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Yellow Light: Caution When You File Your State Taxes

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By Lowell L. Kalapa
(Released on 3/25/12)

A funny thing happened on the way to doing state income taxes this year that may catch many taxpayers off-guard and could get some in trouble.

Neither the Internal Revenue Service nor the state department of taxation sent reminders that folks have to file their income taxes. While the federal agency stopped sending income tax booklets years ago, the department halted the distribution of tax forms this year. And both the federal agency and the state department sent no reminders in the form of a peel-off label to remind taxpayers that their income taxes will be due in a couple of weeks.

No doubt some of this change is to encourage taxpayers to file electronically over the Internet and to reduce the amount of paper the two agencies have to handle. However, what administrators don’t realize is that making it difficult to file taxes for those taxpayers who are not computer savvy runs the risk that the tax return may never be filed. Face it, there are many taxpayers who don’t even own a computer, let alone know how to get on the Internet or, for that matter, fear that they may strike the wrong key and file an erroneous return.

One of the basic public finance and tax principles is that a tax should be simple enough to understand and easy with which to comply. For those taxpayers who have been filing a paper return for years, it is just not the same to get on a computer and try to figure out what you owe in income taxes. While taxpayers can request paper returns by calling the department of taxation or the Internal Revenue Service, usually that takes a long wait on the phone.

Even a visit to the local office of the Internal Revenue Service can be daunting as the taxpayer has to pass through a security search that is even more stringent than going through TSA at the airport. Credit should be given to the state tax department for putting the paper forms outside the building so one does not have to pass through security, an idea that the Internal Revenue Service should take as an alternative to having to put taxpayers through the stress of going through security at the Federal Building.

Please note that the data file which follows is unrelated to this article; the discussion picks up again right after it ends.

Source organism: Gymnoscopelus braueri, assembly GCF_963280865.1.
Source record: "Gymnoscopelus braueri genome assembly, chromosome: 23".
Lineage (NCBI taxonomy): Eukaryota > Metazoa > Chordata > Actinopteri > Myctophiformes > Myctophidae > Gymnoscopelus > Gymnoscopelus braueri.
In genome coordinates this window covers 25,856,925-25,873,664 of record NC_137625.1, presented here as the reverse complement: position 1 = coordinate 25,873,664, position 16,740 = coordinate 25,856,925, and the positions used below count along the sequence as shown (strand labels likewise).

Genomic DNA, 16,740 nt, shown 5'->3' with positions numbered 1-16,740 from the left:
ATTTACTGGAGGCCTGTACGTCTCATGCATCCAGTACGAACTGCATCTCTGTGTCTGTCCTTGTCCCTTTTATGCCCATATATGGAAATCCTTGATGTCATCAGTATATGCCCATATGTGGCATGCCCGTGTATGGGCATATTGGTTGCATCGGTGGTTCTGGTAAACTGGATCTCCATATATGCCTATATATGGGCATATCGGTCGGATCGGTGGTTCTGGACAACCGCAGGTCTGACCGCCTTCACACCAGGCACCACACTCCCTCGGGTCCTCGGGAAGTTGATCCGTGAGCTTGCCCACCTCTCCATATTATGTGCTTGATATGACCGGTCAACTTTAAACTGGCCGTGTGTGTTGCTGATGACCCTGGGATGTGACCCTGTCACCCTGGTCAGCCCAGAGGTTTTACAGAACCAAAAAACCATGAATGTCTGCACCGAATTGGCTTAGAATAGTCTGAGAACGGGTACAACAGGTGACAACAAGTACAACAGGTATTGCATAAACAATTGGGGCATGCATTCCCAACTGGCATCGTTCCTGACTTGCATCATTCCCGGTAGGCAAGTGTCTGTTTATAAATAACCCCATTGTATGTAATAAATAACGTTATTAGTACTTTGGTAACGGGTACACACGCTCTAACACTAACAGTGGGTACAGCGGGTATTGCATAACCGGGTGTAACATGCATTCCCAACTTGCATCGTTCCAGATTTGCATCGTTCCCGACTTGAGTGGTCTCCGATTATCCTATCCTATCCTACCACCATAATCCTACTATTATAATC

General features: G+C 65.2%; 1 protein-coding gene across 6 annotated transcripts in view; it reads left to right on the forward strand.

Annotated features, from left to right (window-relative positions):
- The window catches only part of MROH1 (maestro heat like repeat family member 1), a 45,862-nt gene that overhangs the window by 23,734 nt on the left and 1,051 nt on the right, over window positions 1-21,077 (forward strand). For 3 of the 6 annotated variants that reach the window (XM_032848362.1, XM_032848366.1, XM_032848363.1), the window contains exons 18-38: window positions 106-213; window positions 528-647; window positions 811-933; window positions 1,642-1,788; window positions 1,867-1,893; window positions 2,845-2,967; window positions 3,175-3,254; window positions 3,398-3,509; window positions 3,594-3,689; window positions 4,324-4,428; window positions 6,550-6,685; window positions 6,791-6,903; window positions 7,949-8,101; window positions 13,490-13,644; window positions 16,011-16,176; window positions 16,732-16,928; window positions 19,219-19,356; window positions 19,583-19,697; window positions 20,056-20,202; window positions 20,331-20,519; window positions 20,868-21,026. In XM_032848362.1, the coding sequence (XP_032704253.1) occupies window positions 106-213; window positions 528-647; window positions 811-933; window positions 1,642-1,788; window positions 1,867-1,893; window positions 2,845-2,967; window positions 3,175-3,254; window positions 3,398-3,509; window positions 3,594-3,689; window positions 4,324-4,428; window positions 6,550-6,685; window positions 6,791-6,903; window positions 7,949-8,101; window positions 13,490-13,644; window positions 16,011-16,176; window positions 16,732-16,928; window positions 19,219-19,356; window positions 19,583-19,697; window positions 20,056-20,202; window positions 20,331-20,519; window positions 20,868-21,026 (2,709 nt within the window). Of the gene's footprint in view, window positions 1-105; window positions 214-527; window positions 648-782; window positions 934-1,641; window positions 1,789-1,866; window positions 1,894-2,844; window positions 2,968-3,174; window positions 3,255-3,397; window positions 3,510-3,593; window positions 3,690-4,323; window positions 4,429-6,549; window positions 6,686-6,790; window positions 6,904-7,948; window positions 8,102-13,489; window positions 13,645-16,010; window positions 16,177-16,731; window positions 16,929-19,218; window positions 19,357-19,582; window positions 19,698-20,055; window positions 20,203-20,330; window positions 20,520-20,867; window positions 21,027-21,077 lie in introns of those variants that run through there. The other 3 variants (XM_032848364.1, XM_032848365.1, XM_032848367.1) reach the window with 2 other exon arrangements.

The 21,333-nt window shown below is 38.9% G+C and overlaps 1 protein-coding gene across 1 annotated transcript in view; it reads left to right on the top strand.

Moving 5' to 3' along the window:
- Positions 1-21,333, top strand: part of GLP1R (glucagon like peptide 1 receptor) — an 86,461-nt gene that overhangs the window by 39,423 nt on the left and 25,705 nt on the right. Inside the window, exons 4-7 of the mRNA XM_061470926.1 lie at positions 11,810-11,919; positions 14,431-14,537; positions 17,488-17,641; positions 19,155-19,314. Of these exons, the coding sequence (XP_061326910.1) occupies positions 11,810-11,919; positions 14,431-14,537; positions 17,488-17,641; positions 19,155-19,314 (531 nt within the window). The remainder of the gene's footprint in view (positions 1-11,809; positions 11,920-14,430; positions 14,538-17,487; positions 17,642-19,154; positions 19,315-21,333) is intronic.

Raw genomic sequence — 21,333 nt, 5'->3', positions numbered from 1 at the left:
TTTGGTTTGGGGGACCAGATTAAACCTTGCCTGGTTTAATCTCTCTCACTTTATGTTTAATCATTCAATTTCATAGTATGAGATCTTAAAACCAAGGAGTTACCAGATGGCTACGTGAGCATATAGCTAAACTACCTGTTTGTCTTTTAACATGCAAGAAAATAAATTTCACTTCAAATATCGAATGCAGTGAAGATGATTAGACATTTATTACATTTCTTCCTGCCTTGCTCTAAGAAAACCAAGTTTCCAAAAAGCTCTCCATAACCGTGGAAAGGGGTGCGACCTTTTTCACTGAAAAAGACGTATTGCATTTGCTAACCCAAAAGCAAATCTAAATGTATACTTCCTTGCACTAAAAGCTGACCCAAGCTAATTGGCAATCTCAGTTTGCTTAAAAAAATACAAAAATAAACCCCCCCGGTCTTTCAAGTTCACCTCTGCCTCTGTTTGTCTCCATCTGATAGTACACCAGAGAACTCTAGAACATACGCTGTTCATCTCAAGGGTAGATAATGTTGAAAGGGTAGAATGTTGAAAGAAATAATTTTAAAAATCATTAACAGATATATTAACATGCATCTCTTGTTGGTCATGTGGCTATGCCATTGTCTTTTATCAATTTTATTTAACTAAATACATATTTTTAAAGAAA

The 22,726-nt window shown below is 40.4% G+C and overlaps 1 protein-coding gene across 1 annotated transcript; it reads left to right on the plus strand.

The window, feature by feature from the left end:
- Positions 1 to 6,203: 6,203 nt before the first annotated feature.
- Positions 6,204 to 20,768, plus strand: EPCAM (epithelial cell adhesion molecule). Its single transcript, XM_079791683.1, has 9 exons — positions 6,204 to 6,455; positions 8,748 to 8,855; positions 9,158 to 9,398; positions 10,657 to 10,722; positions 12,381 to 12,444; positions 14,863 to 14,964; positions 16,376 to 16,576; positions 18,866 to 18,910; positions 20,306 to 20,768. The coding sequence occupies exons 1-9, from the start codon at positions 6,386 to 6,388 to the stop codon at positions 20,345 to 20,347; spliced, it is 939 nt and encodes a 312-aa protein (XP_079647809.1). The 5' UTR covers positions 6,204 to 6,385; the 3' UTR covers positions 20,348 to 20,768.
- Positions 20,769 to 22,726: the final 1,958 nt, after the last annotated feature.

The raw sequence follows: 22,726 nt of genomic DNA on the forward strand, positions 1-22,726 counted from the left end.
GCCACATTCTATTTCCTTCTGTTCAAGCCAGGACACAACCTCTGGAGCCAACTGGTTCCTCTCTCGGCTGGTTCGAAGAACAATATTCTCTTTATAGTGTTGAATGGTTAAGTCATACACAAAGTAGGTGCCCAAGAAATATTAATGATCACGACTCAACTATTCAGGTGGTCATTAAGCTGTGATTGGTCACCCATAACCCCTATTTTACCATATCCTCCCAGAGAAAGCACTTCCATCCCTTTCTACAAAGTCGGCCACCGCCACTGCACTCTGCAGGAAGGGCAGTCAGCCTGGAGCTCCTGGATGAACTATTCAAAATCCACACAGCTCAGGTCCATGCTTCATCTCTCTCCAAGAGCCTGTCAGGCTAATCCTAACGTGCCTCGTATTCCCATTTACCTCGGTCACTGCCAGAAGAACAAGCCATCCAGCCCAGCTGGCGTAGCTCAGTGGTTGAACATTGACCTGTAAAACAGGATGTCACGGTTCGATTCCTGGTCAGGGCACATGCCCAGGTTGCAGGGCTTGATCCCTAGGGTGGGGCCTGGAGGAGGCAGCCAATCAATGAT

Another change that may catch taxpayers by surprise this year as they fill out their state income tax forms is the fact that if their federal adjusted gross income exceeds $100,000 for a single taxpayer or $200,000 for a couple, they will be prohibited from deducting their state income taxes that were withheld from their pay checks or that they paid in estimated taxes. Further, if their income exceeded those thresholds, the amount of itemized deductions they can take is also capped at $25,000 and $50,000 respectively.

This change was adopted by the legislature last year as a way to generate additional revenue from those whom lawmakers believed were the “rich” people. It was also argued that taxpayers don’t get to deduct their federal taxes on either the federal or state return so why should these higher income earners be allowed to deduct state income or general excise taxes.

However, what lawmakers learned this year is that as a result that change to the law didn’t hurt taxpayers, but the charities who depended on the high-income earners for major contributions, for who else can write a check for a major contribution like $50,000 to fund a capital campaign? As a result, nonprofit organizations from across the state filed testimony in protest of the limit and asked that the itemized deductions remain unlimited no matter how large a taxpayer’s federal adjusted gross income.

But what will come as a surprise to administrators is the fact that because of this divergence from trying to mirror the federal laws, auditing taxpayer returns will become even more difficult as the state form has schedules that indicate how a taxpayer arrived at the amount of deduction for federal versus state purposes. This is because the taxpayer’s calculations are done on worksheets contained in the tax booklet and are never submitted as part of the return that is sent to the tax department.

As lawmakers attempt to raise additional revenue and make changes that create differences between the federal and state income tax laws, compliance and administration will become more difficult and more costly. The whole idea of trying to conform to the federal law was to ease the annual chore of figuring what was income and what was not, what is taxable and what is not. By creating more and more differences between the two laws, administrators, as well as taxpayers, will find more and more problems when doing their taxes.

Lowell L. Kalapa is the president of the Tax Foundation of Hawaii. Mr. Kalapa’s commentary is printed each week in the Maui News, West Hawaii Today, Garden Isle News, and the HawaiiReporter.com


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